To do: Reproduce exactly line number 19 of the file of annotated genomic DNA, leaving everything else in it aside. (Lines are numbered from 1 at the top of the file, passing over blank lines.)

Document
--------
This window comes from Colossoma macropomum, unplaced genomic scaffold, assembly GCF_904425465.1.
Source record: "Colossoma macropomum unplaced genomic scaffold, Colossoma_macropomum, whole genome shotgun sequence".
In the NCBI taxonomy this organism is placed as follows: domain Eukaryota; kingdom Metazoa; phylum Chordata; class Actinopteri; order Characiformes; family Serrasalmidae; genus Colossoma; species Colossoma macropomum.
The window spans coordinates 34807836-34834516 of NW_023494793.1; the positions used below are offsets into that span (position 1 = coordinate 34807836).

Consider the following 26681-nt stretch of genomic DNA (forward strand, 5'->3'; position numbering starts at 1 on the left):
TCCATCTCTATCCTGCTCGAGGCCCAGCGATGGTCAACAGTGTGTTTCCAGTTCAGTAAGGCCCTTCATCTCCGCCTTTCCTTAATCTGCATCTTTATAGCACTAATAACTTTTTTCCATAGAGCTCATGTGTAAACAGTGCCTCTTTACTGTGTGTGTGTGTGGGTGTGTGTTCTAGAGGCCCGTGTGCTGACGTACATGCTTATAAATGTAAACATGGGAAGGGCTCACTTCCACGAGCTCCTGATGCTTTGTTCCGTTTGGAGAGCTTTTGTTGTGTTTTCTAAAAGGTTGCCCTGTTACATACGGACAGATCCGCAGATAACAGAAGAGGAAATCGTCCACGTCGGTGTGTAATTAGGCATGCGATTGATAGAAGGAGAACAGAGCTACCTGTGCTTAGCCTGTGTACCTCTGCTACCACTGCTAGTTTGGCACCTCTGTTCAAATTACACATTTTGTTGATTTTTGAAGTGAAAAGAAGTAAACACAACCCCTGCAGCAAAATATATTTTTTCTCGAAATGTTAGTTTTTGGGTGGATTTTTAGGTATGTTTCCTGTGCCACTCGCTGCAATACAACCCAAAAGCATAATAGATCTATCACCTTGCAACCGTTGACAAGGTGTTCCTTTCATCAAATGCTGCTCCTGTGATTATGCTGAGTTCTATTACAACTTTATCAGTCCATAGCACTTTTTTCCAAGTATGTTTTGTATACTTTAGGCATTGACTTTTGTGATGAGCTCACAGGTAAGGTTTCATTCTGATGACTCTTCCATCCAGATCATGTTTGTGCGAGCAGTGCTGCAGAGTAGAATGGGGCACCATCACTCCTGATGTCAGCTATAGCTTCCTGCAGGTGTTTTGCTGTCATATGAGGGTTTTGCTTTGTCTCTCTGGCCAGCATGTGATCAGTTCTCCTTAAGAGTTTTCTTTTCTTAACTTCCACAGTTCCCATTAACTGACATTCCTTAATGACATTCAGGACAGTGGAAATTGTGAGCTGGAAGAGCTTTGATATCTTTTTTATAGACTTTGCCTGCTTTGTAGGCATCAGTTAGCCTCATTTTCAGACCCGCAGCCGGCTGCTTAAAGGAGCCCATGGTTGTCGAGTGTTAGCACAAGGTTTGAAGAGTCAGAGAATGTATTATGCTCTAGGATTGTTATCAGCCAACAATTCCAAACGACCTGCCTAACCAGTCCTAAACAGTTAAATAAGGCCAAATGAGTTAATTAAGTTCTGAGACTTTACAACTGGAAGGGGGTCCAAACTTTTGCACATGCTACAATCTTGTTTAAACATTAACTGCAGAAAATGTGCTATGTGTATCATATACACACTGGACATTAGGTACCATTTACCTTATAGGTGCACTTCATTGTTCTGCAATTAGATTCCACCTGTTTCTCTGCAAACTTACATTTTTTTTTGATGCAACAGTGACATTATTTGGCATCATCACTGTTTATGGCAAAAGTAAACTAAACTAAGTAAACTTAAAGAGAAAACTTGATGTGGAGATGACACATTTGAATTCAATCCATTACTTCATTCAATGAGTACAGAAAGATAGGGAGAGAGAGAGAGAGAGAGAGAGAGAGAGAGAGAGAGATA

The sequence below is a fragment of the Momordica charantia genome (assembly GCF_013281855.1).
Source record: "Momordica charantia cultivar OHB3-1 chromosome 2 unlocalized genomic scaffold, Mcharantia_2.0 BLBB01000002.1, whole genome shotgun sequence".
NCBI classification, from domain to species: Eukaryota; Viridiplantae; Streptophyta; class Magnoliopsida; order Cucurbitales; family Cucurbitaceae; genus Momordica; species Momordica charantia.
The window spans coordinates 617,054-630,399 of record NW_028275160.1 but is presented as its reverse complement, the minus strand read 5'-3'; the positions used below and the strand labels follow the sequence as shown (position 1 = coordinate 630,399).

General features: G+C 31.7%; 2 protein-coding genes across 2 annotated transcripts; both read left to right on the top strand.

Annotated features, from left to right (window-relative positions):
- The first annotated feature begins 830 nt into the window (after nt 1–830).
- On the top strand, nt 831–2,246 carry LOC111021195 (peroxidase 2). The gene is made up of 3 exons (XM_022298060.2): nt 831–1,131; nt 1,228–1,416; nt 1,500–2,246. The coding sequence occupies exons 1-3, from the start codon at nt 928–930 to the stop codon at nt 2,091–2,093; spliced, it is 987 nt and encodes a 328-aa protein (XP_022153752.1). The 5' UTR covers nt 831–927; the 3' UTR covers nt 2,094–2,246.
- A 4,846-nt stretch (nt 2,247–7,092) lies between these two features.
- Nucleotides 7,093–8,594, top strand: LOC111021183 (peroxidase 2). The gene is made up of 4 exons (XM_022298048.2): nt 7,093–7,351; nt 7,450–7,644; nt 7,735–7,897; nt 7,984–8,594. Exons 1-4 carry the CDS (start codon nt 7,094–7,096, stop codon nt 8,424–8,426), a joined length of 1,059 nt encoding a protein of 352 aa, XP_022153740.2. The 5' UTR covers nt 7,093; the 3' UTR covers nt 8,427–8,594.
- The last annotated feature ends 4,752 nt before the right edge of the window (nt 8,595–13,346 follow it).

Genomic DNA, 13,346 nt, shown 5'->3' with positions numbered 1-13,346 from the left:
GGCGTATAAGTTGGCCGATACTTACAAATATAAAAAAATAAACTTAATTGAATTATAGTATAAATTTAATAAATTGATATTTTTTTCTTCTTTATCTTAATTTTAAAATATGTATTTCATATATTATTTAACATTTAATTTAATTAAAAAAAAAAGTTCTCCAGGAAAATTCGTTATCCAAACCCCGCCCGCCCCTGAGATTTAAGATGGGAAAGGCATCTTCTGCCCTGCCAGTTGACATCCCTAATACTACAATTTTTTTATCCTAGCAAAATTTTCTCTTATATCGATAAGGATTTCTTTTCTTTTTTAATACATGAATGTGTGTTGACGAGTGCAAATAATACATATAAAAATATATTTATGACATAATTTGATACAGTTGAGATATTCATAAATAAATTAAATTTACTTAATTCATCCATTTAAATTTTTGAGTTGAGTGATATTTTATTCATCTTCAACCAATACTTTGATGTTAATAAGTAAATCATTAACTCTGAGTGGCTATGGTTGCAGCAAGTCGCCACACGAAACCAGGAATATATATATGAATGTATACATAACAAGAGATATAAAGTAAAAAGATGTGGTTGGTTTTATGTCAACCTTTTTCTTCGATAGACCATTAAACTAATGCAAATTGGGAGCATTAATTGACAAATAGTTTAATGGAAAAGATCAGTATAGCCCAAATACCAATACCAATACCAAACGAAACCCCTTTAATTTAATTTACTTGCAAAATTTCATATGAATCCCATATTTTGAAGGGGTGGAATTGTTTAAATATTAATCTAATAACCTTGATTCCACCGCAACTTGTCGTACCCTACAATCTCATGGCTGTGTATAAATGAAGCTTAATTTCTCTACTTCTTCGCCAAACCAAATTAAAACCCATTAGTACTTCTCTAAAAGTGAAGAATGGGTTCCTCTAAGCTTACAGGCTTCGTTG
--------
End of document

GGCGTATAAGTTGGCCGATACTTACAAATATAAAAAAATAAACTTAATTGAATTATAGTATAAATTTAATAAATTGATATTTTTTTCTTCTTTATCTTAATTTTAAAATATGTATTTCATATATTATTTAACATTTAATTTAATTAAAAAAAAAAGTTCTCCAGGAAAATTCGTTATCCAAACCCCGCCCGCCCCTGAGATTTAAGATGGGAAAGGCATCTTCTGCCCTGCCAGTTGACATCCCTAATACTACAATTTTTTTATCCTAGCAAAATTTTCTCTTATATCGATAAGGATTTCTTTTCTTTTTTAATACATGAATGTGTGTTGACGAGTGCAAATAATACATATAAAAATATATTTATGACATAATTTGATACAGTTGAGATATTCATAAATAAATTAAATTTACTTAATTCATCCATTTAAATTTTTGAGTTGAGTGATATTTTATTCATCTTCAACCAATACTTTGATGTTAATAAGTAAATCATTAACTCTGAGTGGCTATGGTTGCAGCAAGTCGCCACACGAAACCAGGAATATATATATGAATGTATACATAACAAGAGATATAAAGTAAAAAGATGTGGTTGGTTTTATGTCAACCTTTTTCTTCGATAGACCATTAAACTAATGCAAATTGGGAGCATTAATTGACAAATAGTTTAATGGAAAAGATCAGTATAGCCCAAATACCAATACCAATACCAAACGAAACCCCTTTAATTTAATTTACTTGCAAAATTTCATATGAATCCCATATTTTGAAGGGGTGGAATTGTTTAAATATTAATCTAATAACCTTGATTCCACCGCAACTTGTCGTACCCTACAATCTCATGGCTGTGTATAAATGAAGCTTAATTTCTCTACTTCTTCGCCAAACCAAATTAAAACCCATTAGTACTTCTCTAAAAGTGAAGAATGGGTTCCTCTAAGCTTACAGGCTTCGTTG